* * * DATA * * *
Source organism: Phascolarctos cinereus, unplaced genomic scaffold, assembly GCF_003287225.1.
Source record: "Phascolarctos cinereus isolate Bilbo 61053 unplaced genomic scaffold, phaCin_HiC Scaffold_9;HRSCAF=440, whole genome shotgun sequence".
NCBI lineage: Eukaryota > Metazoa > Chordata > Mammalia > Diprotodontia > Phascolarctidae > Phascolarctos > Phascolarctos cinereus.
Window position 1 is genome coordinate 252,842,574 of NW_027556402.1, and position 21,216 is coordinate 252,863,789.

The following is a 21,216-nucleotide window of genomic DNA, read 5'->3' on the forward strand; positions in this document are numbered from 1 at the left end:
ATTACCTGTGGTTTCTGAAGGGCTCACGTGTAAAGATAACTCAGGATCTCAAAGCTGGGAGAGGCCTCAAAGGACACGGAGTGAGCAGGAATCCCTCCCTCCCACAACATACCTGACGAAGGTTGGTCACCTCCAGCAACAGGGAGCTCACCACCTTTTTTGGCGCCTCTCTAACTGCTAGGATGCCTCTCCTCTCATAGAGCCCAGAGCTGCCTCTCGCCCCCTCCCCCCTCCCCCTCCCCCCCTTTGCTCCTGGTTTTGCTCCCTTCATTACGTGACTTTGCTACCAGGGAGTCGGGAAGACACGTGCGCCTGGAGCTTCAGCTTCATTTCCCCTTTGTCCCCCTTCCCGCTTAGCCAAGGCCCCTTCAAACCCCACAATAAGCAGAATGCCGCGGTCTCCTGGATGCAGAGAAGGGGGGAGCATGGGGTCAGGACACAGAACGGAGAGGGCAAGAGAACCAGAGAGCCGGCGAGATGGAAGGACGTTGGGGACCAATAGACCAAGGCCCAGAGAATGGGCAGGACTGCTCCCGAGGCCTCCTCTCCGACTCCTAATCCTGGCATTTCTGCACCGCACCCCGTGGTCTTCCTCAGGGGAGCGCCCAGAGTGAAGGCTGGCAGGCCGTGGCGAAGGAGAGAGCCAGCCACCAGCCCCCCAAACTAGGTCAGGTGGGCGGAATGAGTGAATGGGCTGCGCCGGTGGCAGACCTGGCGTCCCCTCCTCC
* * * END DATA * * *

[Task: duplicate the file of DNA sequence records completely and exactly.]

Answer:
Source organism: Phascolarctos cinereus, unplaced genomic scaffold, assembly GCF_003287225.1.
Source record: "Phascolarctos cinereus isolate Bilbo 61053 unplaced genomic scaffold, phaCin_HiC Scaffold_9;HRSCAF=440, whole genome shotgun sequence".
NCBI lineage: Eukaryota > Metazoa > Chordata > Mammalia > Diprotodontia > Phascolarctidae > Phascolarctos > Phascolarctos cinereus.
Window position 1 is genome coordinate 252,842,574 of NW_027556402.1, and position 21,216 is coordinate 252,863,789.

The following is a 21,216-nucleotide window of genomic DNA, read 5'->3' on the forward strand; positions in this document are numbered from 1 at the left end:
ATTACCTGTGGTTTCTGAAGGGCTCACGTGTAAAGATAACTCAGGATCTCAAAGCTGGGAGAGGCCTCAAAGGACACGGAGTGAGCAGGAATCCCTCCCTCCCACAACATACCTGACGAAGGTTGGTCACCTCCAGCAACAGGGAGCTCACCACCTTTTTTGGCGCCTCTCTAACTGCTAGGATGCCTCTCCTCTCATAGAGCCCAGAGCTGCCTCTCGCCCCCTCCCCCCTCCCCCTCCCCCCCTTTGCTCCTGGTTTTGCTCCCTTCATTACGTGACTTTGCTACCAGGGAGTCGGGAAGACACGTGCGCCTGGAGCTTCAGCTTCATTTCCCCTTTGTCCCCCTTCCCGCTTAGCCAAGGCCCCTTCAAACCCCACAATAAGCAGAATGCCGCGGTCTCCTGGATGCAGAGAAGGGGGGAGCATGGGGTCAGGACACAGAACGGAGAGGGCAAGAGAACCAGAGAGCCGGCGAGATGGAAGGACGTTGGGGACCAATAGACCAAGGCCCAGAGAATGGGCAGGACTGCTCCCGAGGCCTCCTCTCCGACTCCTAATCCTGGCATTTCTGCACCGCACCCCGTGGTCTTCCTCAGGGGAGCGCCCAGAGTGAAGGCTGGCAGGCCGTGGCGAAGGAGAGAGCCAGCCACCAGCCCCCCAAACTAGGTCAGGTGGGCGGAATGAGTGAATGGGCTGCGCCGGTGGCAGACCTGGCGTCCCCTCCTCC